SAN DIEGO (CNS) – A judge Wednesday halted state prison officials from enacting a planned increase in the amount of custody credits some inmates would receive, stemming from a filing brought by more than two dozen California district attorney’s offices, including San Diego County’s.
The temporary restraining order granted by Sacramento Superior Court Judge Raymond Cadei prevents the California Department of Corrections and Rehabilitation from increasing good conduct credits from 50% to 66%, which would allow certain inmates to be released after serving a third of their sentences, as opposed to half under the old rules.
In a statement, the San Diego County District Attorney’s Office said CDCR’s newest regulations — which go into effect Jan. 1 — apply to inmates working in fire camps, but the change would also have applied to “second-strike” inmates.
Sacramento County District Attorney Anne Marie Schubert, whose office was the lead author of the temporary restraining order filed last week, said in a statement, “Many of these so-called `nonviolent’ second-strikers have long and violent criminal histories — including repeat felony domestic violence convictions, sexual assaults and gun violence.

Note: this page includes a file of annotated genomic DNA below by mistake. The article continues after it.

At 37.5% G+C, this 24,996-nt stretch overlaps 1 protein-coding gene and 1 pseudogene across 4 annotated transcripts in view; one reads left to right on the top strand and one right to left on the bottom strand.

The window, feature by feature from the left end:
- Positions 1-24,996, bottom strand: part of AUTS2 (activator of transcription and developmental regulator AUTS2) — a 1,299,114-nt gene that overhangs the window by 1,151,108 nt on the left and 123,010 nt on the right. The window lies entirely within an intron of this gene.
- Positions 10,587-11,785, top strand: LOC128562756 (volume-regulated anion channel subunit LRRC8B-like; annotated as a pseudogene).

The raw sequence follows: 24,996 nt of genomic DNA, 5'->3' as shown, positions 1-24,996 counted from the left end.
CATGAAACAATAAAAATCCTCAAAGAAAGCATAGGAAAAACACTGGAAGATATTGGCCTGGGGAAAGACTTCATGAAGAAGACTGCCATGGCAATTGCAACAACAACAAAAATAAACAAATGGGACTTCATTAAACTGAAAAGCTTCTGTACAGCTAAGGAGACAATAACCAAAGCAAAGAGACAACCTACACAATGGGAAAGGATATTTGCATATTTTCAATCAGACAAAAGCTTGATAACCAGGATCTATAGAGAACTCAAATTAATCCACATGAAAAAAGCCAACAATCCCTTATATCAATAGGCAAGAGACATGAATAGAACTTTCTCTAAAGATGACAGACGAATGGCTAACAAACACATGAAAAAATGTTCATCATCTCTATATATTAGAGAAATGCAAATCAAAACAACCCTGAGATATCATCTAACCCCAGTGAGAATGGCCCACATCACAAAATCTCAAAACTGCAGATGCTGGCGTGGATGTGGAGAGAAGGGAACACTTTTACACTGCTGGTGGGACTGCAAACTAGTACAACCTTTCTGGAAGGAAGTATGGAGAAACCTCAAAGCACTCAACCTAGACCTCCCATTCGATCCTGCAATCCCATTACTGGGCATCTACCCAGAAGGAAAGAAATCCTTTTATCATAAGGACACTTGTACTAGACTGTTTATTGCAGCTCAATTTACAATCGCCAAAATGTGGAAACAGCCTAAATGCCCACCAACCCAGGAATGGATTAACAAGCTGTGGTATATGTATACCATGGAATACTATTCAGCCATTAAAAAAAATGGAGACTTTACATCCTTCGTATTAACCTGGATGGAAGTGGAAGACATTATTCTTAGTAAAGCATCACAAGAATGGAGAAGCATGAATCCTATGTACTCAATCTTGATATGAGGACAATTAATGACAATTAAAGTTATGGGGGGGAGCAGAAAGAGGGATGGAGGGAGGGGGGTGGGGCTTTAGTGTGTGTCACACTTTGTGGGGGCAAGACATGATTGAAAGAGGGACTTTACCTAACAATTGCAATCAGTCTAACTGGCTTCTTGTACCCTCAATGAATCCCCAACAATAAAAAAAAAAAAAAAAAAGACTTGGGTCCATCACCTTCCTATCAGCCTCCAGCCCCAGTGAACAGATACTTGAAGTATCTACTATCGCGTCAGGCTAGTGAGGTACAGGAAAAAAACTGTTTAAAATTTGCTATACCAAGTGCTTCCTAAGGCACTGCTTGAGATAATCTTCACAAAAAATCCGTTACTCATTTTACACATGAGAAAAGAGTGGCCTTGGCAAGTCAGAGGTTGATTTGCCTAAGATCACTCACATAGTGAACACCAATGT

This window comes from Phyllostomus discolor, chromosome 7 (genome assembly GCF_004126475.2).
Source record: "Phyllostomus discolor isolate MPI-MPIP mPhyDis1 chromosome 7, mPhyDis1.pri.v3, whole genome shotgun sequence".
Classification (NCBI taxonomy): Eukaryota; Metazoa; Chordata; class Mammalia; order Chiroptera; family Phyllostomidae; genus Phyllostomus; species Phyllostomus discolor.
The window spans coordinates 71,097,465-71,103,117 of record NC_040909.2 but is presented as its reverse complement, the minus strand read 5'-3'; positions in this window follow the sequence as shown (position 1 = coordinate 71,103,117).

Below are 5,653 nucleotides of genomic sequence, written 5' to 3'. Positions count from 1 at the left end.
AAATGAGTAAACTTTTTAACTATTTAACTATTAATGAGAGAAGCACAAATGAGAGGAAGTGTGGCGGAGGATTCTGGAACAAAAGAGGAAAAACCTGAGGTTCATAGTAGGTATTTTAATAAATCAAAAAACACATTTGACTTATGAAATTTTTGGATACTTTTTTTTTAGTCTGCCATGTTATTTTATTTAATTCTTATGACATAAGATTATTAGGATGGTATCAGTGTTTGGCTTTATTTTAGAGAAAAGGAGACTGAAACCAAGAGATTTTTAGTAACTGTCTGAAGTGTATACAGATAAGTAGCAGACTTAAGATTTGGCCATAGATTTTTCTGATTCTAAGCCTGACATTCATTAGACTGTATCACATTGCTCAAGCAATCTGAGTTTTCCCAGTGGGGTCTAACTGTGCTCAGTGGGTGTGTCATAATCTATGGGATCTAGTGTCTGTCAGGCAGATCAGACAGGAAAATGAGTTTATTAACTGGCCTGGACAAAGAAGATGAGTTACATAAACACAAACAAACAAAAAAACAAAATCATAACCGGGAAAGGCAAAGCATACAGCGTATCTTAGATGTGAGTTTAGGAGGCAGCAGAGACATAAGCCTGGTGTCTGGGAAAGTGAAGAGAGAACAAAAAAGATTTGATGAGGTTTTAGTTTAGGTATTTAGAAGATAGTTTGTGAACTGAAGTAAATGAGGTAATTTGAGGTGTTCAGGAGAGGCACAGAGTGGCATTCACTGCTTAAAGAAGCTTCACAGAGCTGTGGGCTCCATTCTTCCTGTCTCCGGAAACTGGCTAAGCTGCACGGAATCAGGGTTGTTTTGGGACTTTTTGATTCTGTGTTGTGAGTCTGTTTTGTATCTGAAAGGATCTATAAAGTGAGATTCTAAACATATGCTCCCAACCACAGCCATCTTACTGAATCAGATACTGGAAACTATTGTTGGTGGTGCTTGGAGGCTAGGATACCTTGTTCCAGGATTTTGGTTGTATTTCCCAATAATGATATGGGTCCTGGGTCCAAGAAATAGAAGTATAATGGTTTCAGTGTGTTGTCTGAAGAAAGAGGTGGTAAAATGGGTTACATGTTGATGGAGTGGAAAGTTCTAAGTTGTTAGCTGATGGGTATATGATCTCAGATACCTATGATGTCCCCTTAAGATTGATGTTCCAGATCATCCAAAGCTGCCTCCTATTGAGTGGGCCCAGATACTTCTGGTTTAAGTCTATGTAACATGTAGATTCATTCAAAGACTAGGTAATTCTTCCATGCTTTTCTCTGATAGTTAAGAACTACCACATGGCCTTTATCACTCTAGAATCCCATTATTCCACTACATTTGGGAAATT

“Releasing these dangerous inmates after serving a small fraction of their sentences not only lacks accountability, it shortens effective rehabilitation, violates victims’ rights and is a significant threat to public safety. No one is contesting good conduct credits for fire camp work, but sneaking in another class of individuals with serious and violent criminal histories goes too far.”
A CDCR statement issued after the court order stated that the department was “evaluating the order and the scope of its impact on our operations.”
“The department stands by our regulations as drafted and is moving forward with implementing the unaffected portions of the credit-earning regulations as scheduled on January 1, 2022,” the statement read.
“CDCR’s primary mission is public safety, and as part of that mission we will continue to ensure incarcerated people who are making efforts towards their own rehabilitation by maintaining good behavior and participating in programming and rehabilitative opportunities are afforded the chance to earn credits for their efforts.”
San Diego County District Attorney Summer Stephan said, “Releasing inmates early who have committed atrocious crimes after only serving a fraction of their sentence threatens the safety of our communities and is a slap in the face to crime victims who are still suffering.
“My fellow District Attorneys and I do not contest good conduct credits for fire camp work, but extending those credits to inmates with serious and violent criminal histories is not in the interest of justice or the public’s safety.”
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